Q: And to fol­low up, is — are they inter­est­ed in kind of the same regions that the U.S. are? Is there some diver­gence there? 

MR. SCHIFFER: There — I mean, this is a ques­tion, frankly, that, you know, you should address to — you know, address to folks on the Chi­nese side to get a bet­ter sense of their cur­rent thinking.But they’re — you know, they’re still, as I said, in the rel­a­tive­ly ear­ly stages of devel­op­ing their own think­ing as to how they’re going out into the world and con­duct these oper­a­tions. Although, I would point out that I think they have some­thing like close to 18,000 folks that have par­tic­i­pat­ed in peace­keep­ing oper­a­tions, you know, in recent years, which is a size­able con­tri­bu­tion and that’s — you know, and a num­ber of dif­fer­ent peace­keep­ing missions. 

Yeah, in the very back row there. 

Q: The air­craft car­ri­er, just com­ing back to that: How big a deal is that? And can that devel­op­ment be seen in a pos­i­tive light — (inaudi­ble)?

MR. SCHIFFER: You know, I think this is some­thing that as I — as I said, does­n’t come as any sur­prise to us. 

I mean, this was a devel­op­ment that the Chi­nese have been — have been work­ing on for — for a num­ber of years, and it’s not at all, you know, out of char­ac­ter or, you know, out of — out of the norm of the sorts of devel­op­ment giv­en — you know, giv­en the tra­jec­to­ry of China’s mil­i­tary mod­ern­iza­tion efforts over the past — over the past cou­ple decades.�

Whether or not this proves to be a — you know, a net plus for the region or for the globe or proves to be some­thing that has desta­bi­liz­ing effects and rais­es blood pres­sure in var­i­ous region­al cap­i­tals I think remains to be seen; and again, not to sound like a bro­ken record, but under­scores the impor­tance of being able to have those dia­logues that allow us to reach greater strate­gic under­stand­ing and aim for a — for a degree of strate­gic trust, not just between the Unit­ed States and Chi­na, but Chi­na and its oth­er neigh­bors as well.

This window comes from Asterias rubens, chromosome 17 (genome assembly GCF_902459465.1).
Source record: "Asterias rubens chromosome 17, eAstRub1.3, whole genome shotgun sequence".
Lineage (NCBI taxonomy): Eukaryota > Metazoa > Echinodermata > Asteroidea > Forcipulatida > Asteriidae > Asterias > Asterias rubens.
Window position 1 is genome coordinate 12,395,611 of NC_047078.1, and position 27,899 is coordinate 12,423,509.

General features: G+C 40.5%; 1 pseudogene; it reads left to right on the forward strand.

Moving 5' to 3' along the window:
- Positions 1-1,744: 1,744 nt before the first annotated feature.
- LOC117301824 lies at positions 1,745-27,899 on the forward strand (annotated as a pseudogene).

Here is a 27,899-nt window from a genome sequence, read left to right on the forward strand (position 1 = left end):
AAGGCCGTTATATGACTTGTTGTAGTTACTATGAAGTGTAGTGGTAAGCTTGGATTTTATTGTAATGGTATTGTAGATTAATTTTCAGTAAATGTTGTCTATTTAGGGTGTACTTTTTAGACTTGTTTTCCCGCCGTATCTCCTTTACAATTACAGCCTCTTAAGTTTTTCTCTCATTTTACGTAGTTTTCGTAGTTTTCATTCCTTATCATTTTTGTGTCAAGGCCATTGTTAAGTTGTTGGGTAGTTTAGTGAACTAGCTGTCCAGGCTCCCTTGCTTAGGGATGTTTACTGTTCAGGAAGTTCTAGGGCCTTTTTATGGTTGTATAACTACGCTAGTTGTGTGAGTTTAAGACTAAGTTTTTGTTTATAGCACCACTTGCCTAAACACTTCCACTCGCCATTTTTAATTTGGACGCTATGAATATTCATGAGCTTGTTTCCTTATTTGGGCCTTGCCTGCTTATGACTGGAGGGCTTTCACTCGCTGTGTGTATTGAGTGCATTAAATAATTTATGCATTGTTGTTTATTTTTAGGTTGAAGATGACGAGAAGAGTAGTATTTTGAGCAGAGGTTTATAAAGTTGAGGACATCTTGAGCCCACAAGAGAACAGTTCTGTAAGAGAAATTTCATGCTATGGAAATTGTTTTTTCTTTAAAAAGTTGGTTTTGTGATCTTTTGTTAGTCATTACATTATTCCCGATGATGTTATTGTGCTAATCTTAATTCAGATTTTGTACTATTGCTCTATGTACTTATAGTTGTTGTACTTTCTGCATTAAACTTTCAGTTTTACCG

COL LAPAN: (Off mic) We have time for one or two more. 

MR. SCHIFFER: OK

Q: You’ve been — there’s been a lot of dis­cus­sion of the car­ri­er, but the report also talks a great deal about the oth­er naval capa­bil­i­ties the Chi­nese have been devel­op­ing. What kind of capa­bil­i­ties in here do you find most note­wor­thy or most trou­bling or most of concern? 

MR. SCHIFFER: Again, you know, there’s no sin­gle capa­bil­i­ty that I find to be, you know, either most note­wor­thy or most trou­bling or most of con­cern. It is the over­all tra­jec­to­ry of China’s mil­i­tary mod­ern­iza­tion efforts and the fact that they are, you know, work­ing across a num­ber of dif­fer­ent dimen­sions of pow­er in the mar­itime domain that is — that is some­thing that I think we need to keep an eye on, need to assure that we in turn have the — have the capa­bil­i­ties in place to safe­guard our nation­al secu­ri­ty inter­ests, need to work with our allies and part­ners on their — on their capac­i­ties and their capa­bil­i­ties and, again, need to engage with Chi­na so that we can have a bet­ter and deep­er under­stand­ing of how we’re both — how we’re each approach­ing issues in the naval and in the mar­itime domain. 

We can have one last question. 

Q: If past years are any guide, Chi­na will gen­er­al­ly react angri­ly to the release of this report. It seems like they resent the enter­prise itself, let alone the con­tents. Is Chi­na mis­tak­en in think­ing of this report as a hos­tile act towards Chi­na? And in your own mil-mil deal­ings, have you ever received more nuanced feed­back from Chi­nese coun­ter­parts on this report? 

MR. SCHIFFER: My expec­ta­tions, like yours, is that, you know, our Chi­nese friends will very like­ly have some crit­i­cal com­ments to say about the issuance of this report. As we’ve tried to explain to them in our mil­i­tary-to-mil­i­tary engage­ments, I mean, the report can be read, and I hope that they do look at it as, an encap­su­la­tion of the sorts of ques­tions and the sorts of issues that we have ques­tions about, that we would like to be able to engage in dis­cus­sion and dia­logue with them on; and that it’s our sense that if we are able to have that sort of robust, reli­able, con­tin­u­ous mil­i­tary-to-mil­i­tary dia­logue, that that will lead to a more pos­i­tive rela­tion­ship between the Unit­ed States and Chi­na and will help con­tribute to region­al sta­bil­i­ty and security. 

So thank you all very much. I hope that was — hope that was helpful. 

Source:
U.S. Depart­ment of Defense
Office of the Assis­tant Sec­re­tary of Defense (Pub­lic Affairs) 

Team GlobDef

Team GlobDef